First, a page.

NASCAR is a staple of American culture, attracting legions of fans to the tracks for its speeding cars, thrilling turns, and celebrity drivers. While the participants and audience members alike may be soaked in suspense, that feeling runs rampant behind-the-scenes, as well.
“We get just one or two chances a year at each facility to see that fans get their money’s worth,” says Stephen Swift, vice president of operations and development, Speedway Motorsports Inc. “If we don’t get it right during that time, we have to wait another year to try again.”
Speedway Motorsports owns and operates eight tracks in eight states from New Hampshire to California. Swift’s job is to ensure that fans and race drivers have great experiences at these facilities, and that employees and vendors have what they need to provide them. “Steve was instrumental in helping raise the bar in sanitation by bringing in higher scale equipment to the track,” says Adam Black, general manager of Porta Kleen. “It’s Steve’s drive for continuous improvement that makes him a great partner to work with.”
Swift’s mission is similar to that of other entertainment and hospitality organizations, but with weekly racing from February through November, construction schedules and decision-making sometimes seem as fast-paced as the elite machines roaring around NASCAR’s tracks. Swift oversees it all, including making sure operations from parking to security to concessions and the races themselves go smoothly.
In 2018, North Carolina’s Charlotte Motor Speedway track ran its first “Roval” (a term that combines “road race” with “oval” track) race on a 17-turn, 2.28-mile course. The race uses part of the infield for a section of tight turns and parts of the traditional oval track where drivers can speed up in straight sections. The course combines the technical driving challenges of Formula 1 road racing with the higher speeds of NASCAR. The concept is a response to fans’ desire for more road racing events, Swift says.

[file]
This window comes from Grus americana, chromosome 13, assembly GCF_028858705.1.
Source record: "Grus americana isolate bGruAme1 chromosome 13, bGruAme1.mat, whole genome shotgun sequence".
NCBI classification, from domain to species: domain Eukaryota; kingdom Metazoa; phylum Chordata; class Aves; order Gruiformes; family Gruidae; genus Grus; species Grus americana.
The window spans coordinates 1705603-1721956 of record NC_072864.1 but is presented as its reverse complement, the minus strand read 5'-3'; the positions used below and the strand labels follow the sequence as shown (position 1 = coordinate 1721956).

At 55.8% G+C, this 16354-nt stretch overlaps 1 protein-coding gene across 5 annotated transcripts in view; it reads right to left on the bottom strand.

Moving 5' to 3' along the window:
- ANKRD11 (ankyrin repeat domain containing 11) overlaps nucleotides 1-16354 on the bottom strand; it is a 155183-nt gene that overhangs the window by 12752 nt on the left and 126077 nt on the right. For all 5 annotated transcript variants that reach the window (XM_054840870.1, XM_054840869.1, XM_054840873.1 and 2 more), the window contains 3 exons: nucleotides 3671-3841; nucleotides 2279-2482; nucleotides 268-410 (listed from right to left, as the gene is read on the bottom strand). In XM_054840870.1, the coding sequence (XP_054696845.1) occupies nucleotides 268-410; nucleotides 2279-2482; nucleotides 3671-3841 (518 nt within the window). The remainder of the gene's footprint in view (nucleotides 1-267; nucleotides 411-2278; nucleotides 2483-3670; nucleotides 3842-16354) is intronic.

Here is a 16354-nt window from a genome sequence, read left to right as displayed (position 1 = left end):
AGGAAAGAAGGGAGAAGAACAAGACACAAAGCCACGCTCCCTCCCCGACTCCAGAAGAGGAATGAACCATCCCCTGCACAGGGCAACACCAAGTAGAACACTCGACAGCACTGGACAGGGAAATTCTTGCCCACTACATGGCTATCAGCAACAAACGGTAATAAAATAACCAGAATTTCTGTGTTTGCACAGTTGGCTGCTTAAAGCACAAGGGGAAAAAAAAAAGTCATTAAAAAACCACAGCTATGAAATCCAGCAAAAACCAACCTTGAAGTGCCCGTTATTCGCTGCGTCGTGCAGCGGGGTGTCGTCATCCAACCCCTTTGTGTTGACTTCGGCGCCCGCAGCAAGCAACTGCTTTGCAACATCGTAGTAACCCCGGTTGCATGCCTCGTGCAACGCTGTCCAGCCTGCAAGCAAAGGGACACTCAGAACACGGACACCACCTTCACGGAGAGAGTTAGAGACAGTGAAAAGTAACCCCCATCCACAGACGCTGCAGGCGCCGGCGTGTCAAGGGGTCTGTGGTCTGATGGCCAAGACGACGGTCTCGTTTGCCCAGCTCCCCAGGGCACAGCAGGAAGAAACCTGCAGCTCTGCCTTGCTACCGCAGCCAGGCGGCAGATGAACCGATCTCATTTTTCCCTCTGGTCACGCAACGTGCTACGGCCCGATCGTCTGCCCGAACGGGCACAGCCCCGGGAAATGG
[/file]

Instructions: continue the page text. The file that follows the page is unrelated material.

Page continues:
Extensive preparation preceded construction of the course, with Swift receiving initial guidance and vision from Speedway Motorsports CEO Marcus Smith. From there, Swift worked with numerous NASCAR drivers, representing all of the sport’s stars, racing course design consultant Tony Harper, and even safety and design experts in the Formula 1 racing world. Drivers gave input on how to make the course competitive and safe. Swift also considered how to produce a great experience for fans—ensuring that sightlines and electronic screens were optimal for the 100,000-plus spectators in attendance. “During the build and all the way to the checkered flag, we had great guidance from the initial vision of Marcus,” says Swift. “The Smith family always keeps the fans first and with the Roval—that was the driving force.”
Great care went into grading the course and devising a construction plan. The Roval takes about two weeks to set up, Swift says. The key is to restripe the original oval to mark the Roval course and set up all the temporary rumble strips and safety structures required for the course. The rumble strips have to be removable and at the same time not destroy the integrity of the asphalt for oval events. They used a temporary paint that is pressure-washed off after the event and coordinated with driver Alex Wurz to refine the design and placement. The process itself was unique: design was completed in Europe, the layout was refined in Charlotte, and the finished product was constructed in a small town in Tennessee.